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incarnadine

[in-kahr-nuh-dahyn, -din, -deen] /ɪnˈkɑr nəˌdaɪn, -dɪn, -ˌdin/
adjective
1.
blood-red; crimson.
2.
flesh-colored; pale pink.
noun
3.
an incarnadine color.
verb (used with object), incarnadined, incarnadining.
4.
to make incarnadine.
Origin
1585-1595
1585-95; < Middle French, feminine of incarnadin flesh-colored < Italian incarnatino, equivalent to incarnat(o) made flesh (see incarnate) + -ino -ine1; see carnation
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Based on the Random House Dictionary, © Random House, Inc. 2014.
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British Dictionary definitions for incarnadine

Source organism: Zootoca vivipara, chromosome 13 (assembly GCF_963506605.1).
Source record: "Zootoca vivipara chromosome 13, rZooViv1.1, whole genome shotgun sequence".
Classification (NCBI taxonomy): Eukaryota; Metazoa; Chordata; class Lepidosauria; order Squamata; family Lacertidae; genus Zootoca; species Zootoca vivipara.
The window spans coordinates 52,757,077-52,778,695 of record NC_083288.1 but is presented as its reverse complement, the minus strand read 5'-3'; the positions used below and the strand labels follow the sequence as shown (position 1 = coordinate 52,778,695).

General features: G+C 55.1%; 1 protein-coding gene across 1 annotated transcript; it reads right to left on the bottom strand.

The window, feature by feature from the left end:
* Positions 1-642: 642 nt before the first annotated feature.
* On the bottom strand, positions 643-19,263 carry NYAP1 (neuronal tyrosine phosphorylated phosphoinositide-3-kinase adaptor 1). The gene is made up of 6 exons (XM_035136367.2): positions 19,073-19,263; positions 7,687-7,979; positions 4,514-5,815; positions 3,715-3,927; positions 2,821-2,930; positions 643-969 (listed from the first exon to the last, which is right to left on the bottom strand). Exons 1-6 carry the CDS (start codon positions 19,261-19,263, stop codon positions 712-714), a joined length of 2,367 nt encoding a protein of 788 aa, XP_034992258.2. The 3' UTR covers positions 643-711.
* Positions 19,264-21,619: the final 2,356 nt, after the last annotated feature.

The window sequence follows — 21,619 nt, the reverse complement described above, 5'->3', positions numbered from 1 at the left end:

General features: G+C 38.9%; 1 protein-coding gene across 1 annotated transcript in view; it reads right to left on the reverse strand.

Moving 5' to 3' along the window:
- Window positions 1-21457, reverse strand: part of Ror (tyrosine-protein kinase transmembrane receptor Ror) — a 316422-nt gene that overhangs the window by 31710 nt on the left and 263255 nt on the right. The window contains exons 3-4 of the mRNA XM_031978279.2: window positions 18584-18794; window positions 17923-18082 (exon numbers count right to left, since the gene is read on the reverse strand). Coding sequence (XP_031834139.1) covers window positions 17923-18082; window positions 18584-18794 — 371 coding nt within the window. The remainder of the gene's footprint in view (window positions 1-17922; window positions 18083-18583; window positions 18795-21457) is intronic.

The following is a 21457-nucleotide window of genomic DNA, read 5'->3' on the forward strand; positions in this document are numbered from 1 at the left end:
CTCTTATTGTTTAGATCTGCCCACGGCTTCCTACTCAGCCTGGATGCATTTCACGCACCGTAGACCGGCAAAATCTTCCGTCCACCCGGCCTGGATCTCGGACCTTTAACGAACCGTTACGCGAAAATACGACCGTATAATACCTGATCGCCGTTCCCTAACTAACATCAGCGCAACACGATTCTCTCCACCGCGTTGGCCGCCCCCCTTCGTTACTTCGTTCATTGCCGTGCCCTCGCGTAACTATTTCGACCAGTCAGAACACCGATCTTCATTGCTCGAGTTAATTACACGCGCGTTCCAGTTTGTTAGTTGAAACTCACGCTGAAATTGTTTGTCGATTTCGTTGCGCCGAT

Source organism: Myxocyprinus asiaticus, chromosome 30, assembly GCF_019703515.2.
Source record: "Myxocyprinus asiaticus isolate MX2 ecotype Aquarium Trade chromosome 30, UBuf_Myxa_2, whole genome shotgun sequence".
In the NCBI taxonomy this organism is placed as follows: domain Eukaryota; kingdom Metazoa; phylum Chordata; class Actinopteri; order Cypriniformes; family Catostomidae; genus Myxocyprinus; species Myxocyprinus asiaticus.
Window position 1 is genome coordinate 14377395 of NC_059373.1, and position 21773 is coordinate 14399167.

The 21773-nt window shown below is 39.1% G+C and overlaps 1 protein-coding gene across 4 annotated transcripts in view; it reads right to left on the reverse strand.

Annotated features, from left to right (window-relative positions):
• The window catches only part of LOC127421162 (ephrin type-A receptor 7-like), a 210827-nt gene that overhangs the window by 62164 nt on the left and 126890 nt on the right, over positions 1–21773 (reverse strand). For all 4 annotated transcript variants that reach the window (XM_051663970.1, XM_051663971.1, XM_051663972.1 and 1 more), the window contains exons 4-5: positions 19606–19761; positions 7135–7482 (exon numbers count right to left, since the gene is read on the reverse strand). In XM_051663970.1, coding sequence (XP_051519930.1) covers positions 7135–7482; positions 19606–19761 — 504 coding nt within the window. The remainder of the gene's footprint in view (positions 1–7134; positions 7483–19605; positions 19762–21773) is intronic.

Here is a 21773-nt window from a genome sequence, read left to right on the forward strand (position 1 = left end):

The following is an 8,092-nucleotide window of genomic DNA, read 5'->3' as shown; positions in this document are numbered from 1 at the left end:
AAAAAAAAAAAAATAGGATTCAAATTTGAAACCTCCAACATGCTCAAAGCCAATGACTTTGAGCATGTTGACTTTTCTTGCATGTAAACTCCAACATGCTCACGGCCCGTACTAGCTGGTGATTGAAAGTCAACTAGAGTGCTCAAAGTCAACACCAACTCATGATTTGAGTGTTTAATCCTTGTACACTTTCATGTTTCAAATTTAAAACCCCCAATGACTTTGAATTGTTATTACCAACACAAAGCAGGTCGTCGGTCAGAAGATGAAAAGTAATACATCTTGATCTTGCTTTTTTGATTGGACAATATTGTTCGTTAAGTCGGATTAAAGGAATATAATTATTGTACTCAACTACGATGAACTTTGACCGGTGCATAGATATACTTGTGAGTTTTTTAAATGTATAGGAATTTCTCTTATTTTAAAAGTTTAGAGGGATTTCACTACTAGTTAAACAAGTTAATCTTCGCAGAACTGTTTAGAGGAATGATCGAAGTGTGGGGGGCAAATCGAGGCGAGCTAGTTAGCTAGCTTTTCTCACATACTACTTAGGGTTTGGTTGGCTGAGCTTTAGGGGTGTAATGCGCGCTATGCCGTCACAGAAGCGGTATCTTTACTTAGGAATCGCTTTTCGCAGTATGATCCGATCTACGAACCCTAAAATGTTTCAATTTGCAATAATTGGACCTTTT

incarnadine

/ɪnˈkɑːnəˌdaɪn/
verb
1.
(transitive) to tinge or stain with red
adjective
2.
of a pinkish or reddish colour similar to that of flesh or blood
Word Origin
C16: from French incarnadin flesh-coloured, from Italian, from Late Latin incarnātus made flesh, incarnate
Collins English Dictionary - Complete & Unabridged 2012 Digital Edition
© William Collins Sons & Co. Ltd. 1979, 1986 © HarperCollins
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Word Origin and History for incarnadine

1590s (adj.) "flesh-colored," from French incarnadine, from dialectal Italian incarnadino "flesh-color," from Late Latin incarnatio (see incarnation). The verb properly would mean "to make flesh colored," but the modern meaning "make red," and the entire survival of the verb, is traceable to "Macbeth" II ii. (1605). Its direct root might be the noun incarnadine "blood-red; flesh-color," though this is not attested until 1620s.

Online Etymology Dictionary, © 2010 Douglas Harper
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